Let's consider two numbers calculated for a rotation matrix which are:

  • $s_e=$ the sum of all entries of a matrix
  • $s_a=$ the sum of absolute values of all entries for a given matrix.

    It would be interesting to know for what rotation matrix these numbers are maximal. Case for 2D is rather straightforward, it is known general form of a matrix and both numbers $s_e$, $s_a$ are just functions of a single variable $\theta$

    $ R= \begin{bmatrix} \cos(\theta) & -\sin(\theta) \\ \ sin(\theta) & \cos(\theta) \\ \end{bmatrix} $

    Case for 3D seems much more complicated. We have 3 variables ($3$ DOF) and final form is quite complicated. Additionally it's hard to guess what form of equation we should take: Rodrigues formula? Euler rotations? How to use constraints (highly symmetrical in their structure) usually imposed on a rotation matrix ?

Examples shed some light on the problem.

Let's look at the identity matrix. Here situation is simple. $$R=\begin{bmatrix} 1 & 0 & 0 \\ 0 & 1 & 0 \\ 0 & 0 & 1 \\ \end{bmatrix} $$ $s_e= 3, s_a=3 $

Other example $$R=\begin{bmatrix} \dfrac{\sqrt{2}}{2} & -\dfrac{\sqrt{2}}{2} & 0 \\ \dfrac{\sqrt{2}}{2} & \dfrac{\sqrt{2}}{2} & 0 \\ 0 & 0 & 1 \\ \end{bmatrix} $$

We have here

$s_e= 1+\sqrt{2}, s_a=1+2\sqrt{2}$.

The number $s_e$ is less and $s_a$ greater comparing to the case for identity matrix.

Intuition tells that such a matrix , I call it here "the maximal" rotation matrix and denote appropriately $R_{max(s_e)}$ and $R_{max(s_a)}$, should have entries somehow evenly located in rows and columns and negative entries should be as small as possible. $0$'s should be rather absent. Good candidate for it in the second sense, it seems, is the matrix mentioned earlier by me (A certain unique rotation matrix).

$$A=\begin{bmatrix} -\dfrac{1}{3} & \dfrac{2}{3} & \dfrac{2}{3} \\ \dfrac{2}{3} & -\dfrac{1}{3} & \dfrac{2}{3} \\ \dfrac{2}{3} & \dfrac{2}{3} & -\dfrac{1}{3} \\ \end{bmatrix} $$
For it $s_e= 3, s_a=5 $

  • Maybe it is the maximal matrix taking into account $s_e$ but how to prove it ?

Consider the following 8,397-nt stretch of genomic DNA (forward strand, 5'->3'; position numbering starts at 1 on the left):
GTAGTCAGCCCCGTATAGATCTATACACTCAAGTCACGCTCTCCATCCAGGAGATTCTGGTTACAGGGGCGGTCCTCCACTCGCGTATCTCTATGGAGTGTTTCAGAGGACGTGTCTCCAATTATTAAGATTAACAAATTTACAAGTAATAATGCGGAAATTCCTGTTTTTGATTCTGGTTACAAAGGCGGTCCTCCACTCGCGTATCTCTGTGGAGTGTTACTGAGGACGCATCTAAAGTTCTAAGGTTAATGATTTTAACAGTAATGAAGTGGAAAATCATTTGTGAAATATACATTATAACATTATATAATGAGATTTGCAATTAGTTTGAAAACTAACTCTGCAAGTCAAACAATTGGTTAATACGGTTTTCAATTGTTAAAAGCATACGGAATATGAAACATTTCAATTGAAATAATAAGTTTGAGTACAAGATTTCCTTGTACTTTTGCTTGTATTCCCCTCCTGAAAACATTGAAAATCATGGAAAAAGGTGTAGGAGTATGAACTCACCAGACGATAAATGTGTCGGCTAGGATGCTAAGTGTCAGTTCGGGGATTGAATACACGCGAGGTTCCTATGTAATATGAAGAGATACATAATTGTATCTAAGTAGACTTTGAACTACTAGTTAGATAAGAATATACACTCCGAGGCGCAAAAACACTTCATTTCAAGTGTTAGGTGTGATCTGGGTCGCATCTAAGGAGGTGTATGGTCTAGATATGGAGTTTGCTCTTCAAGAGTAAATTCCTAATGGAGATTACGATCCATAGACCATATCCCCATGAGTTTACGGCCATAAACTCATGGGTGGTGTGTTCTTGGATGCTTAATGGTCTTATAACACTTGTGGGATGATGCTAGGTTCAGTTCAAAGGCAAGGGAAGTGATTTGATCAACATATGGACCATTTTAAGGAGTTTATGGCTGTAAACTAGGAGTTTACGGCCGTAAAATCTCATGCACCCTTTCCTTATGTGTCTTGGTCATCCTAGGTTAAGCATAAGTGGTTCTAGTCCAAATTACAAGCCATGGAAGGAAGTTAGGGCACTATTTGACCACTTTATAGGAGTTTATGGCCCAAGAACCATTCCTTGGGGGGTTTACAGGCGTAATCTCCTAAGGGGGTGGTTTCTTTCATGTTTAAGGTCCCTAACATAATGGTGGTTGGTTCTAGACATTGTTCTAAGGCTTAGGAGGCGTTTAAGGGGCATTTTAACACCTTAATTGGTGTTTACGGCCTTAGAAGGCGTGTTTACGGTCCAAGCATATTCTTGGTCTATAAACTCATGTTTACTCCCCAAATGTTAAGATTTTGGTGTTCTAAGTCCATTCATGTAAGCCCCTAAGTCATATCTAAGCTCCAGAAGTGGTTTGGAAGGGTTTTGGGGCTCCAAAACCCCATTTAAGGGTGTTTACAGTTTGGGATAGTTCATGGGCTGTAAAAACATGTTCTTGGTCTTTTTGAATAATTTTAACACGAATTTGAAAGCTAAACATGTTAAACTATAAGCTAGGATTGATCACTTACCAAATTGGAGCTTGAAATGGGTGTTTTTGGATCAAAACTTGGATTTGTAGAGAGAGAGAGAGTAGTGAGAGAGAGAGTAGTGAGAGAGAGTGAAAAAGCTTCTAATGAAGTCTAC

• If not what is the maximal 3D rotation matrix in both senses mentioned above ?

  • Could we at least prove that $R_{max(s_a)}$ is from the family of rotations $R_{max(s_e)}$ ?

($App.^*$One can consider also a minimal versions of rotation matrices: $R_{min(s_e)}$ and $R_{min(s_a)}$. For them values are probably $-3$ and $3$).


$\newcommand{\Basis}{\mathbf{e}}\newcommand{\Brak}[1]{\langle #1\rangle}$Let $A$ be an $n \times n$ orthogonal matrix, and put $\Basis = (1, 1, \dots, 1)$. The sum of the entries of $A$ is the inner product $$ \Brak{\Basis, A\Basis} = n\cos\theta, $$ with $\theta$ the angle between $\Basis$ and $A\Basis$. Since there exists an orthogonal matrix fixing $\Basis$ (i.e., with $\theta = 0$), it follows that the maximum sum-of-entries for an $n \times n$ orthogonal matrix is $n$, and this is achieved precisely by the copy of $O(n-1)$ that fixes $\Basis$.

Offhand I don't see any nice way to get at the maximum absolute value sum in general. For $n = 2$, the maximum absolute value sum is clearly $2\sqrt{2}$, so there exist (block diagonal) matrices in $O(2n)$ with absolute value sum $2n\sqrt{2}$, and matrices in $O(2n+1)$ with absolute value sum at least $1 + 2n\sqrt{2}$.

These lower bounds on the maximum absolute value sum are not optimal for $n \geq 4$: For example, the $4 \times 4$ orthogonal matrix $$ \tfrac{1}{2}\left[\begin{array}{@{}rrrr@{}} 1 & -1 & -1 & -1 \\ 1 & -1 & 1 & 1 \\ 1 & 1 & -1 & 1 \\ 1 & 1 & 1 & -1 \\ \end{array}\right] $$ has absolute value sum $8 > 4\sqrt{2}$.

For the case $n = 3$, it's plausible your matrix maximizes the absolute value sum: Naively, one expects the set of columns of an extremal matrix to be invariant under rotation about a diagonal axis of the unit cube. It's easy to check your matrix has this symmetry, and its columns are equidistant from the coordinate planes.

  • 2
    $\begingroup$ Thank you Andrew. First case is solved very fine, for the second maybe it would exist firstly some independent method of calculating the optimal axis, and then calculating the angle for 3D would be relatively simple from Rodrigues formula. $\endgroup$ – Widawensen Jun 28 '16 at 16:28
  • $\begingroup$ From the other end point. I've just noticed that if we assume that rotation would be by $180^\circ$ (case for symmetrical rotation matrix) then we have simplified Rodriques formula $R(v,\theta)=2vv^T-1$ which probably can lead to the unit axis vector $v$, especially if we assume that components of $v$ are non-negative. If so the only negative components must lie on the diagonal. We know that the sum of diagonal is $1+2cos(180^\circ)=- 1$ and from Andrew method we can assume $s_e=3$ so in this case $s_a$ must be $ = 3+1+1=5$ exactly as in the example above. $\endgroup$ – Widawensen Jun 28 '16 at 21:36

Your Answer

By clicking “Post Your Answer”, you agree to our terms of service, privacy policy and cookie policy

Not the answer you're looking for? Browse other questions tagged or ask your own question.